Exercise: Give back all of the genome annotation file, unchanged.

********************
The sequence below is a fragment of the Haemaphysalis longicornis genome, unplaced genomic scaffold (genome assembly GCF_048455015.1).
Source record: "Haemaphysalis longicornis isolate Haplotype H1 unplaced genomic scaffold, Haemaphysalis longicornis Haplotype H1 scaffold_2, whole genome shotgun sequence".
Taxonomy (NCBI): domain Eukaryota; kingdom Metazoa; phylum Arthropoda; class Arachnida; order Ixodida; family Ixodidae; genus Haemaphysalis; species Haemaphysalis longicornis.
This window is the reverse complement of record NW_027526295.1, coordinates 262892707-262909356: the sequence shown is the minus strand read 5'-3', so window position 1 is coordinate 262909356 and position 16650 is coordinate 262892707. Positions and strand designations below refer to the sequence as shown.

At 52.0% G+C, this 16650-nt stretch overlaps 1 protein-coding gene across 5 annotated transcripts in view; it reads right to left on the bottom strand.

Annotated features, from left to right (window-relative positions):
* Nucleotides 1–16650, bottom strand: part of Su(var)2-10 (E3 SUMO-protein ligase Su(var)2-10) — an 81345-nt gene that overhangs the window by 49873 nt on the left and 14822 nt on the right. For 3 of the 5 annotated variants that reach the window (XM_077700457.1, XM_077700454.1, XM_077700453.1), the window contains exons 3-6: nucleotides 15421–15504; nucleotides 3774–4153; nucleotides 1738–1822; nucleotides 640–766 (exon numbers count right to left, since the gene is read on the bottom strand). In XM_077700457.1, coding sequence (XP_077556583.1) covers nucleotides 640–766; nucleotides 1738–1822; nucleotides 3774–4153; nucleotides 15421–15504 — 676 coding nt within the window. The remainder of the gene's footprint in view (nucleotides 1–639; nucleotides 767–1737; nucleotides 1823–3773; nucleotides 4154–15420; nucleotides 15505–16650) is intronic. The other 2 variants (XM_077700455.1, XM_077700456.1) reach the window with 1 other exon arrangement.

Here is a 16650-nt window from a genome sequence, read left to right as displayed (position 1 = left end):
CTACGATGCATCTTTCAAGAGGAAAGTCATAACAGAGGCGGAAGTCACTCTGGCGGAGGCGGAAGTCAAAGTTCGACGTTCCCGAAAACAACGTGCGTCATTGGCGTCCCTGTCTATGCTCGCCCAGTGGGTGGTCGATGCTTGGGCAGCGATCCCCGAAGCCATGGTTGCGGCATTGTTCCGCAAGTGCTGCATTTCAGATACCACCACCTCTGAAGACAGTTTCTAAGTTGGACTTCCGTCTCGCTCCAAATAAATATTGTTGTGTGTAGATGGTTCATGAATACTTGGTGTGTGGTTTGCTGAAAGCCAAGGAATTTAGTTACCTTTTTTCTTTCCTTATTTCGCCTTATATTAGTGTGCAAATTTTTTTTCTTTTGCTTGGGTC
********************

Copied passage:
The sequence below is a fragment of the Haemaphysalis longicornis genome, unplaced genomic scaffold (genome assembly GCF_048455015.1).
Source record: "Haemaphysalis longicornis isolate Haplotype H1 unplaced genomic scaffold, Haemaphysalis longicornis Haplotype H1 scaffold_2, whole genome shotgun sequence".
Taxonomy (NCBI): domain Eukaryota; kingdom Metazoa; phylum Arthropoda; class Arachnida; order Ixodida; family Ixodidae; genus Haemaphysalis; species Haemaphysalis longicornis.
This window is the reverse complement of record NW_027526295.1, coordinates 262892707-262909356: the sequence shown is the minus strand read 5'-3', so window position 1 is coordinate 262909356 and position 16650 is coordinate 262892707. Positions and strand designations below refer to the sequence as shown.

At 52.0% G+C, this 16650-nt stretch overlaps 1 protein-coding gene across 5 annotated transcripts in view; it reads right to left on the bottom strand.

Annotated features, from left to right (window-relative positions):
* Nucleotides 1–16650, bottom strand: part of Su(var)2-10 (E3 SUMO-protein ligase Su(var)2-10) — an 81345-nt gene that overhangs the window by 49873 nt on the left and 14822 nt on the right. For 3 of the 5 annotated variants that reach the window (XM_077700457.1, XM_077700454.1, XM_077700453.1), the window contains exons 3-6: nucleotides 15421–15504; nucleotides 3774–4153; nucleotides 1738–1822; nucleotides 640–766 (exon numbers count right to left, since the gene is read on the bottom strand). In XM_077700457.1, coding sequence (XP_077556583.1) covers nucleotides 640–766; nucleotides 1738–1822; nucleotides 3774–4153; nucleotides 15421–15504 — 676 coding nt within the window. The remainder of the gene's footprint in view (nucleotides 1–639; nucleotides 767–1737; nucleotides 1823–3773; nucleotides 4154–15420; nucleotides 15505–16650) is intronic. The other 2 variants (XM_077700455.1, XM_077700456.1) reach the window with 1 other exon arrangement.

Here is a 16650-nt window from a genome sequence, read left to right as displayed (position 1 = left end):
CTACGATGCATCTTTCAAGAGGAAAGTCATAACAGAGGCGGAAGTCACTCTGGCGGAGGCGGAAGTCAAAGTTCGACGTTCCCGAAAACAACGTGCGTCATTGGCGTCCCTGTCTATGCTCGCCCAGTGGGTGGTCGATGCTTGGGCAGCGATCCCCGAAGCCATGGTTGCGGCATTGTTCCGCAAGTGCTGCATTTCAGATACCACCACCTCTGAAGACAGTTTCTAAGTTGGACTTCCGTCTCGCTCCAAATAAATATTGTTGTGTGTAGATGGTTCATGAATACTTGGTGTGTGGTTTGCTGAAAGCCAAGGAATTTAGTTACCTTTTTTCTTTCCTTATTTCGCCTTATATTAGTGTGCAAATTTTTTTTCTTTTGCTTGGGTC